Names, faces and places

A timeline of Nephilim movement through the world
"c. 9,000 BC: A settlement in the Kurdistan Highlands is established and known as Dilman, Kharsag, or Eden. Situated near Lake Van, this community became the home for a shamanic culture which is later transformed into the myths of Watchers (Judaism), ahuras (Iran), or Anannage (Sumerian-Akkadian)."

The names of the Watchers
"According to the Book of Enoch, exactly 200 Watchers fell to Earth to take human wives. It names 20 of these, explaining that each one was a leader in a group of 10."

Israel: Images of Shemyaza
"And Semjaza, who was their leader, said unto them: 'I fear ye will not indeed agree to do this deed, and I alone shall have to pay the penalty of a great sin.' And they all answered him and said: 'Let us all swear an oath, and all bind ourselves by mutual imprecations not to abandon this plan but to do this thing.'"

Israel: Azazel
"In African Islamic traditions, he is known as Zeraili, the angel of death. The thorny acacia bush is sacred to Azazel, according to Arab tribes. His name is pre-Jewish and pre-Islamic. Some speculate that he may have been an early Semitic goat god whose worship later became repulsive to the Jewish and Islamic faiths. Angra Mainyu is Azazel's Zoroastrian counterpart. Andrew Collins, of 'From the Ashes of Angels' fame, postulates that Azazel was most likely a powerful goat-shaman."

Sumer: Anzu/Imdugud
"Anzu was also known by the root Zu ("An" means "sky" in Sumerian), and suggests a passing relationship to the demon Pazuzu. He had a lion's head and body, huge wings, and could walk on two legs like a man. Anzu was called Imdugud, and among other things was known for being able to create whirlwinds, thunder, and sandstorms with his wings, and for stealing the tablet of destiny from Enki/Enlil."

Sumer/Babylon: Pazuzu
"When Pazuzu is summoned by worshippers, he appears in a statuesque form, frozen into the position described above. However, he metamorphoses out of the statue form to his living form. In this form, he is fully capable of movement."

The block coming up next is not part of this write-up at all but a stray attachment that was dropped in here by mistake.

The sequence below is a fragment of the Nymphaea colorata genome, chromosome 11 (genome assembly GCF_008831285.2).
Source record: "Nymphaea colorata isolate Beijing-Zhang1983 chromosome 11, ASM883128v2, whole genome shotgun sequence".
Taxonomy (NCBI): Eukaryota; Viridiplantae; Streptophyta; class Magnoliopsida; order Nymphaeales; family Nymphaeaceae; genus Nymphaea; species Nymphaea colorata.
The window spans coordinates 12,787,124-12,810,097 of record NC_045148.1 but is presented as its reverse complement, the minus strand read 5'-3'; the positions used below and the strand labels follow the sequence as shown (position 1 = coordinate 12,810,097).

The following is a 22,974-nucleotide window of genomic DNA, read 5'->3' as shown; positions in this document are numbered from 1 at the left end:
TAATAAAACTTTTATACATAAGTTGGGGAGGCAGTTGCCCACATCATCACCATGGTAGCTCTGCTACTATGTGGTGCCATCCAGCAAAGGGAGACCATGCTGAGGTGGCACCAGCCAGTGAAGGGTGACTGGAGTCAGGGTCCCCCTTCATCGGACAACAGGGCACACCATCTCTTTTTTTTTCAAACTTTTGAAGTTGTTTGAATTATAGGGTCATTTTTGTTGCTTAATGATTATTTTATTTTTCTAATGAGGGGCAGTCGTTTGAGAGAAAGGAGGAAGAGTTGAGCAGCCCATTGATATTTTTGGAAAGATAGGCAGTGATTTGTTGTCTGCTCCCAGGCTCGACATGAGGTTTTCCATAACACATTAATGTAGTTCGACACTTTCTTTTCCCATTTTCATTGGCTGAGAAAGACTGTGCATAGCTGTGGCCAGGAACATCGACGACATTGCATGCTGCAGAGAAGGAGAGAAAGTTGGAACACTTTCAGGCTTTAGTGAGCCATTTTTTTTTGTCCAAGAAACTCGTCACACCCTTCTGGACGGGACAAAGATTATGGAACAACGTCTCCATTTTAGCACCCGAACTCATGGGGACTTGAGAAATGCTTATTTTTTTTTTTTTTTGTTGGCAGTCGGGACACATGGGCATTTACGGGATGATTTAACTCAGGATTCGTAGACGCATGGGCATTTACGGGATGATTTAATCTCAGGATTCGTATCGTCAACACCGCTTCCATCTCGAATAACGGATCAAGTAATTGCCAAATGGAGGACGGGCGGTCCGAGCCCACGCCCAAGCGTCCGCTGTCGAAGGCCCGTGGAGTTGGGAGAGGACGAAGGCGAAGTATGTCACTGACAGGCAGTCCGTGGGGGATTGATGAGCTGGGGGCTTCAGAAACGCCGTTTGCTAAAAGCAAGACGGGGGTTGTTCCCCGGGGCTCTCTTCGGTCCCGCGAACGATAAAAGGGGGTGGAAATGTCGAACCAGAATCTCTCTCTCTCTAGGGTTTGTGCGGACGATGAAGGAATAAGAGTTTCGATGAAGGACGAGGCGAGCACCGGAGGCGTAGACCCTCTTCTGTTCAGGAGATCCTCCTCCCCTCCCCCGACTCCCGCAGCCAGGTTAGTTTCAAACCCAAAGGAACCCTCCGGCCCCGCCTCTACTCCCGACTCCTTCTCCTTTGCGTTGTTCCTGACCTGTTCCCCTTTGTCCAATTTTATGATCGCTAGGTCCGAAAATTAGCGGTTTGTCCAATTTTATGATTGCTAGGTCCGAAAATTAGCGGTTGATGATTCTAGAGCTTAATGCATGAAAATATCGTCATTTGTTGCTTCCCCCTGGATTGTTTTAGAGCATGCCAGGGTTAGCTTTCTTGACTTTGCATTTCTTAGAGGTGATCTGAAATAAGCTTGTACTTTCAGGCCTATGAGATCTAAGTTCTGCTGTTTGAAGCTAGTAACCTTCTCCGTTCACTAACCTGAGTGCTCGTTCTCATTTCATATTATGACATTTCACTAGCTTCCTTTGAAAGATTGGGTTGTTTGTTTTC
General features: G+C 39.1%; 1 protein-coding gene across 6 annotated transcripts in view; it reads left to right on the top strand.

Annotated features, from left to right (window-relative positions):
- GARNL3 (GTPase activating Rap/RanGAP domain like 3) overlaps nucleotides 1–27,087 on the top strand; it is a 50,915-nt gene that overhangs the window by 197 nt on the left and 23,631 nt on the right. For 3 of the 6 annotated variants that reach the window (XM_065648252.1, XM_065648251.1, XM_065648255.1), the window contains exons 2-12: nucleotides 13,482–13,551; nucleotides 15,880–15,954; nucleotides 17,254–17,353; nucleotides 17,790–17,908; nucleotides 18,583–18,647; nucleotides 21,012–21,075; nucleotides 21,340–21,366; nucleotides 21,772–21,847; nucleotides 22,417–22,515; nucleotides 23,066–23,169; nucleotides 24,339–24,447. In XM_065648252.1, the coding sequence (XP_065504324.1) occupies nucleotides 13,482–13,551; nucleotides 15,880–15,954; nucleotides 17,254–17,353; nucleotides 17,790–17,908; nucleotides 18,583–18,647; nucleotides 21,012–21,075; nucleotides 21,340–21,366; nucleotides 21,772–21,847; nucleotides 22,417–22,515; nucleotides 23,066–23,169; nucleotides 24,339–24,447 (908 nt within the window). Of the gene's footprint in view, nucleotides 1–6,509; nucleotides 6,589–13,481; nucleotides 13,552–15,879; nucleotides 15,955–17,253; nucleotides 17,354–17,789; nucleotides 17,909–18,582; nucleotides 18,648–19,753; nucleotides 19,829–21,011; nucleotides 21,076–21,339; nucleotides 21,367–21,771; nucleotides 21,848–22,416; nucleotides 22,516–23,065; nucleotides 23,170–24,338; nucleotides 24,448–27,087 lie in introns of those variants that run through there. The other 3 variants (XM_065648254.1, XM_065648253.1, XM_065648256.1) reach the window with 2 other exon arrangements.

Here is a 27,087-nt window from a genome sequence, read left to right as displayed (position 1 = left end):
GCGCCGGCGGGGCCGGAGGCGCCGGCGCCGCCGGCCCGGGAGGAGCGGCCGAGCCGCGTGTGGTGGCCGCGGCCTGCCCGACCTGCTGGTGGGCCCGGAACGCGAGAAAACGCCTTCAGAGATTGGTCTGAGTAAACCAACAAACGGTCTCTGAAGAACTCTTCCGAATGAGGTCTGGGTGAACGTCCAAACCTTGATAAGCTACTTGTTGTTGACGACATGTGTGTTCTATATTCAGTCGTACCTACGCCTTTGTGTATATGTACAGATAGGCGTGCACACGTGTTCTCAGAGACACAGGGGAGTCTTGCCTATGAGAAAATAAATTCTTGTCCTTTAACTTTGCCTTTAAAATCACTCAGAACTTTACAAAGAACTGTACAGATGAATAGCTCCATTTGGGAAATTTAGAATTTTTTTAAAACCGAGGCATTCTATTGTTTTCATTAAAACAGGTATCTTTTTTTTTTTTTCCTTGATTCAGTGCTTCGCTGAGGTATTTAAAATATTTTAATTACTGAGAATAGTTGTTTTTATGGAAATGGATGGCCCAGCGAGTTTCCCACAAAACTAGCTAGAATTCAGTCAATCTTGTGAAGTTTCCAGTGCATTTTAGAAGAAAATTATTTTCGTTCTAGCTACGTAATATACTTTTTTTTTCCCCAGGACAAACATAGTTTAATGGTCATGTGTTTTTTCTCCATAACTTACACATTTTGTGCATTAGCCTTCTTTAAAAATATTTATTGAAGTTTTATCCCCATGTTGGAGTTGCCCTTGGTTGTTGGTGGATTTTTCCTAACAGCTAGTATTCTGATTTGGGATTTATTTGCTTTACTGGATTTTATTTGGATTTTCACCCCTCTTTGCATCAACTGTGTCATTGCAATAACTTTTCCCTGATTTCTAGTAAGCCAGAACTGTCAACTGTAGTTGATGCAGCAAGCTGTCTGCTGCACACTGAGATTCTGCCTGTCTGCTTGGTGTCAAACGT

Persia: Simurgh
"According to Persian myth, the Simurgh lived in the Tree of Knowledge, again tying it to the myth of the Anzu, which made its next in the Huluppu tree. According to the Occultopedia, 'When the Simurgh took flight, it was said, its powerful ascent shook the tree's branches so violently that the seeds [from every plant that has ever existed] were scattered throughout the world, bringing a wealth of valuable plants to mankind.'"

India: Garuda
"His body was that of a handsome man with the beak and the talons of a predatory bird. He is associated with the all-consuming sun's rays. Garuda is often depicted with the supreme Hindu god Vishnu and his wife Lakshmi riding on his back flying across the sky."

Kurdistan: Images of the Peacock Angel (Malak Tawus)
"On the previous dark and nu moon I had invoked the Yeziddi Blue God Melek Taus or Shaitan, the peacock angel and 'Lord of the Painted Fan'. I had realized then how he corresponded with Kukulcan/Quetzalcoatl in terms of the seven powers, chakras and colour spectrum, but it only just clicked now that both were associated with the planet Venus, which the Mayans called the 'morningstar.'"

Mexico: Quetzalcoatl
"Ancient cave art representing Quetzalcoatl also drew associations with the morning star, Venus, another tie to Melek Ta'us and Lucifer. He may also be associated with Mercury, that messenger of the Gods, with whom all angels are linked in some fashion. Quetzalcoatl was said to have been born to a virgin woman, along with his brother, the dog-headed Xolotl."

Egypt: the vulture goddess Nekhbet
"As a vulture-goddess, Nekhbet is the goddess of heaven, sometimes related to the sun when she is called 'the Eye of Re' and other times to the moon. She is also the protectress of the king and of the non-royal deceased."

Vulture Gods around the world
"There were no more silver feathers on the top of the vulture's head, only a bunch of golden ones. Heresa Heri told the hero that those were not enchanted and there would come no light from them. Suspecting another lie, the hero cut deeply into the evil bird's flesh, and all golden feathers came together, suddenly lighting up as a large bonfire."

North America: vulture/buzzard tales
"In many cases the vulture was one of the first animals to come down from the sky or to come from the old land into the new, much as the Watchers had done. That the vulture helped shape the land and bring light might suggest a similar theme to stories in which the Watchers introduced new technologies to the humans."

Turkey: Vulture art from Catal Huyuk
"When we donned our vulture masks for sacred ritual, the feathers rising high upon our heads, almost touching the ceiling of the shrine, mourners fell to their knees in awe."

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